More Benefits Than Risks In Mammograms For AT-risk Women In Their 40s
May 2, 2012

More Benefits Than Risks In Mammograms For AT-risk Women In Their 40s

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Researchers recently found that there are more advantages than disadvantages related to breast screening mammograms for women in their 40s who have a higher risk of having breast cancer. The report also states that digital mammography provides more harm than good when compared to film mammography.

The study pulled data from the Breast Cancer Surveillance Consortium (BCSC), the Cancer Intervention and Surveillance Modeling Network (CISNET), and the Oregon Evidence-based Practice Center in hopes of providing more information on breast cancer screenings to women throughout the country.

The research, published in the May 1 issue of Annals of Internal Medicine, discusses factors that can increase breast cancer risk. Women who have a greater risk of developing the illness include those who have dense breasts, found in 13 percent of the population between the ages of 40 to 49, and those who have a first-degree relative who has had breast cancer, found in 9 percent of the population between the ages of 40 to 49. Researchers defined benefits of screening as breast cancers deaths avoid and life-years gained after diagnosis. On the other hand, harms are seen as false-positive mammography exams that can cause patients to have anxiety, pain, and more invasive procedures.

"Our research suggests the benefit-harm balance is tipped in favor of every-other-year screening for women in their 40s who are at about twice the average risk of developing breast cancer," noted the study's senior author Dr. Jeanne Mandelblatt, who works as an associate director for population sciences at Georgetown Lombardi Comprehensive Cancer Center. "The study also determined that the balance of benefits and potential harms in this same group is not favorable when increasing the frequency of mammography screening to once a year."

With varying degrees of breast density and family history of breast cancers, health organizations in the past decided it was best to recommend a baseline mammography for female patients. Mammograms were first recommended to be done every two years for women between the ages of 50 and 74 by the U.S. Preventive Services Task Force (USPSTF) in 2009. USPSTF also states that it is up to the individual if they want to start having regular breast exams before the age of 50.

“For example, the need to have a mammogram to determine breast density is an important point to consider in regards to implementing risk-based guidelines based on breast density,” explained Mandelblatt in the statement.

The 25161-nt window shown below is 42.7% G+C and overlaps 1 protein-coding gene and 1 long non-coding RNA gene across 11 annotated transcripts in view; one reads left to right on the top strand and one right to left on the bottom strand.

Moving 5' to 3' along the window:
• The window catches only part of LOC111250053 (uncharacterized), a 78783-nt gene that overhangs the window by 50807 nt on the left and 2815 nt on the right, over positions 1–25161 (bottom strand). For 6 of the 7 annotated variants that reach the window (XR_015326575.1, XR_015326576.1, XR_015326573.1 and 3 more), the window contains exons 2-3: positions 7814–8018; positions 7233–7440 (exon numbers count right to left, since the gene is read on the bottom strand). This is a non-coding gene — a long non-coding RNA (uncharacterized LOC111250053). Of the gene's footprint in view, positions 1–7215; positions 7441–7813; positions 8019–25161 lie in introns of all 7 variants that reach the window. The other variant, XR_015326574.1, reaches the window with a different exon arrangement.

Earlier research showed that the biennial screenings were helpful, but also had certain harms like a small dose of radiation or making patients undergo unnecessary treatment.

"The fog is clearing," commented Dr. Diana Petitti, who worked on the 2009 Preventive Services Task Force study, in a Medical Xpress article. "Personalized breast screening recommendations are better."

The new research also shows that digital mammography can cause more harm than film mammography. Digital mammography had more false-positive results than film, which created more anxiety in patients. Mandelblatt states that the new findings on screenings are based on groups of females in the U.S. and, while not recommendations for individual women, they can act as guidelines for groups who advise females on breast cancer screenings.

"These results are not intended to guide clinical care, but to provide evidence to groups striving to individualize screening guidelines based on risk factors," commented Mandelblatt in the statement. "Ultimately, though, the decision of when to start screening and how often, and whether to have digital or film mammography should be left to women and their health care providers."

According to a Reuters report, health professionals believe that the new research shows the need for screenings based on patient context and personal history.

"Risk-based screening can refocus efforts onto the women who are most likely to benefit from screening,” wrote Dr. Otis Brawley, Chief Medical Officer at the American Cancer Society, in an article that accompanied the studies in the medical journal.

Otis Brawley also states that, while mammograms are important, self-screening is just as vital.

"I worry that we are not encouraging women as much to have breast awareness. If you find something in your breast, go get it checked out right away," he said in an interview with ABC News.